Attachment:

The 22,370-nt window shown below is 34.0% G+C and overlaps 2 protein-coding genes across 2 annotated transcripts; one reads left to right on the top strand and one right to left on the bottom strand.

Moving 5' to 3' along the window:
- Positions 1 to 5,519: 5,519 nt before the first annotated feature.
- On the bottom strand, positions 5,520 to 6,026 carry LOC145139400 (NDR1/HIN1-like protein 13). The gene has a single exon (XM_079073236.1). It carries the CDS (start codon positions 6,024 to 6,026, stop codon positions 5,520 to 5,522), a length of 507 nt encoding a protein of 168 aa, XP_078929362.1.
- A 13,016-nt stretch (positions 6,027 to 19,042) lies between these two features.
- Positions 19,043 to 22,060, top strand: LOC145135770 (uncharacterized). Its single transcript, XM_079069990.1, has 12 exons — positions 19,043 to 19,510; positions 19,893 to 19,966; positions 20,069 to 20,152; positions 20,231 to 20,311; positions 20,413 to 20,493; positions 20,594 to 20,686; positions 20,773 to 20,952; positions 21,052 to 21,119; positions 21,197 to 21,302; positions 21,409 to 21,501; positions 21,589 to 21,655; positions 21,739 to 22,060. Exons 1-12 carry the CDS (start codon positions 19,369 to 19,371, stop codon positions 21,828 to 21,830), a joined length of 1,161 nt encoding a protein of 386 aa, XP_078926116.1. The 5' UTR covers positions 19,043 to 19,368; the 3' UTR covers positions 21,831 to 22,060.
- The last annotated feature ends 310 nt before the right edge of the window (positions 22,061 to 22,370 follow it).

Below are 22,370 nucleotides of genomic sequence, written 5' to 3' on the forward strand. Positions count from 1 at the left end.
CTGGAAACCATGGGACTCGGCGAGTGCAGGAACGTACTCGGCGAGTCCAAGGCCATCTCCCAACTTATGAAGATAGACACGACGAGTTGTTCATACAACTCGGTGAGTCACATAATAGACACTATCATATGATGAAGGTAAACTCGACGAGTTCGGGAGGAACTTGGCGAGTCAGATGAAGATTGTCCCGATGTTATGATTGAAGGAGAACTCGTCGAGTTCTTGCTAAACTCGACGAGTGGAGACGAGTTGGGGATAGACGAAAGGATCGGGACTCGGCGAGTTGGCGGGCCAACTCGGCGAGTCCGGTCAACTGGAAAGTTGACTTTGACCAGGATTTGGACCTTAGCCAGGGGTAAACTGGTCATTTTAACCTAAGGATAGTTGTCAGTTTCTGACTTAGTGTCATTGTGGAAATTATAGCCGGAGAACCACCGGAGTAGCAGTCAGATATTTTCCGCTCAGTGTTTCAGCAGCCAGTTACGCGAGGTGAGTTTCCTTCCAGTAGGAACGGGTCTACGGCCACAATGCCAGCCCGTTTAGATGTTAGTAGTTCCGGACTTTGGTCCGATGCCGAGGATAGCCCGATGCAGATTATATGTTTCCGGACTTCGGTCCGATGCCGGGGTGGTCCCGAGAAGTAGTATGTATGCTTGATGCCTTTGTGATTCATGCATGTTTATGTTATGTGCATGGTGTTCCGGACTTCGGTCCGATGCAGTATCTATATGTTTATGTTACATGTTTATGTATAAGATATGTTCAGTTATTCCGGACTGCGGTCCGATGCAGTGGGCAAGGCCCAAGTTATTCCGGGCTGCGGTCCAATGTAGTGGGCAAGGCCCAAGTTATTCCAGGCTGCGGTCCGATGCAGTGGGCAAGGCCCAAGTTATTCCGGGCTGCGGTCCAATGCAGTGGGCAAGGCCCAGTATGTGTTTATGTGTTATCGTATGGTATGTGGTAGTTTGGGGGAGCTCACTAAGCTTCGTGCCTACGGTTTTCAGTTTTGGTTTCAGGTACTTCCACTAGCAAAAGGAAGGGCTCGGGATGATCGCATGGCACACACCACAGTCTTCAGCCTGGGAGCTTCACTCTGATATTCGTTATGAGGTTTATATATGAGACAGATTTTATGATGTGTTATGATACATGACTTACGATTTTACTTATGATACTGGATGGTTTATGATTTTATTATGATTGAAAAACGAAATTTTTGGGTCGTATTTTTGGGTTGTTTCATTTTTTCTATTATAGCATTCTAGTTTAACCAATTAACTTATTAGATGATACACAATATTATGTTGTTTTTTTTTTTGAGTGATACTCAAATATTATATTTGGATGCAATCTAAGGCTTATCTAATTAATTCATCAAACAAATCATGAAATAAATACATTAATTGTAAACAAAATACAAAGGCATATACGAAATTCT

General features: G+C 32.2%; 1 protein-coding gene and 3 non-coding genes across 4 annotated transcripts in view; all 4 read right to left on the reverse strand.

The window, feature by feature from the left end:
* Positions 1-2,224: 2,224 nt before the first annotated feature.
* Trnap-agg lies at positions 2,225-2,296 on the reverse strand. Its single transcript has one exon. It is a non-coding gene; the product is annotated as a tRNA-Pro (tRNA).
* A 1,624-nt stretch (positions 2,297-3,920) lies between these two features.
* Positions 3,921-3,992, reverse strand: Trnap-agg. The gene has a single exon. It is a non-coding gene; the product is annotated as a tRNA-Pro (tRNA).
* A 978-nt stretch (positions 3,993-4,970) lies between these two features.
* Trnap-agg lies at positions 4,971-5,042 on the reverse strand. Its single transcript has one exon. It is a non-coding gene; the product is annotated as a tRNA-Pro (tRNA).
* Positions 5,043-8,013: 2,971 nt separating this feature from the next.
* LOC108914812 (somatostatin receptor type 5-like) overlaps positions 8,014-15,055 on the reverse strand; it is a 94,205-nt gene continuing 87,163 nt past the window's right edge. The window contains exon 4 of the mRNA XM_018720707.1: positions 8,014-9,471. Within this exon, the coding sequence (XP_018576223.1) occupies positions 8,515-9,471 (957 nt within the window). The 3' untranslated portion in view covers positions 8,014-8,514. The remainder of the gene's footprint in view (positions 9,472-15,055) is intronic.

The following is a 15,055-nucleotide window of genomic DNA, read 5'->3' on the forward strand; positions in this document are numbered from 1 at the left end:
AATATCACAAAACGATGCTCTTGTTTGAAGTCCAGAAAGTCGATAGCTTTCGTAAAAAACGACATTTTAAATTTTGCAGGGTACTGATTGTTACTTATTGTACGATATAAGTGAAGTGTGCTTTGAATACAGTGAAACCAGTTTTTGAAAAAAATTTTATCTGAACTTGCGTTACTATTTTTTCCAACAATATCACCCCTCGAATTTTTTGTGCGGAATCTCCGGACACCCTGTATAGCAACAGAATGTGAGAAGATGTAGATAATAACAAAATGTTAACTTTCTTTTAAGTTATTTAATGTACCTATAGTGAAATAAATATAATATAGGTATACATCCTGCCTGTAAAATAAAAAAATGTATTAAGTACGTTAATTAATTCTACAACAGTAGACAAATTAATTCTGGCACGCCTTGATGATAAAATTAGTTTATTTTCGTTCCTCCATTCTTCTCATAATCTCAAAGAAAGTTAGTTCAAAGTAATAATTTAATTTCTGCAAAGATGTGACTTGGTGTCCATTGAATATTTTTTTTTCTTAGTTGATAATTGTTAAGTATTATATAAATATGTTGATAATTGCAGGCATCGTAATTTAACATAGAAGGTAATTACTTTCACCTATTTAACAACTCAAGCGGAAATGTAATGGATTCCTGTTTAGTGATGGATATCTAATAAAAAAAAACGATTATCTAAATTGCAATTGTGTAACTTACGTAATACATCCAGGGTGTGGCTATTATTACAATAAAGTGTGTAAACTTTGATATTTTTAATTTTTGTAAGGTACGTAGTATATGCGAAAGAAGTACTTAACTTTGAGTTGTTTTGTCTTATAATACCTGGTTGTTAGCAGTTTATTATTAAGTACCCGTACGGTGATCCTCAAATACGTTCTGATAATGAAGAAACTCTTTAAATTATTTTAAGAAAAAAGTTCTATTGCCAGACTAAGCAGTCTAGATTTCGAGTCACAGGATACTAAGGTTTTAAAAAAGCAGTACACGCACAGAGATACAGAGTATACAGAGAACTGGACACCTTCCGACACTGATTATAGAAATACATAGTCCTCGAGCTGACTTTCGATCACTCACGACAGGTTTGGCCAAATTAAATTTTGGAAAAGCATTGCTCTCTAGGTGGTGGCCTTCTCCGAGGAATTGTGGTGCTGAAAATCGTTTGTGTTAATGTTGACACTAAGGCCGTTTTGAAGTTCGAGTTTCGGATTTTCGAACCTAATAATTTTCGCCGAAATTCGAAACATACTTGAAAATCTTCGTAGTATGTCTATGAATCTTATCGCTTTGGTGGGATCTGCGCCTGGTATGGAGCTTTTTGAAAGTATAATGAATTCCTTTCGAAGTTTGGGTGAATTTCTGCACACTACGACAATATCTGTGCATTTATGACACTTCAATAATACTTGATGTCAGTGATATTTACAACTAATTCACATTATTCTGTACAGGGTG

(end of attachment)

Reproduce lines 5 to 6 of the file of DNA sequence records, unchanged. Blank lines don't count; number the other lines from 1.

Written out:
- A 13,016-nt stretch (positions 6,027 to 19,042) lies between these two features.
- Positions 19,043 to 22,060, top strand: LOC145135770 (uncharacterized). Its single transcript, XM_079069990.1, has 12 exons — positions 19,043 to 19,510; positions 19,893 to 19,966; positions 20,069 to 20,152; positions 20,231 to 20,311; positions 20,413 to 20,493; positions 20,594 to 20,686; positions 20,773 to 20,952; positions 21,052 to 21,119; positions 21,197 to 21,302; positions 21,409 to 21,501; positions 21,589 to 21,655; positions 21,739 to 22,060. Exons 1-12 carry the CDS (start codon positions 19,369 to 19,371, stop codon positions 21,828 to 21,830), a joined length of 1,161 nt encoding a protein of 386 aa, XP_078926116.1. The 5' UTR covers positions 19,043 to 19,368; the 3' UTR covers positions 21,831 to 22,060.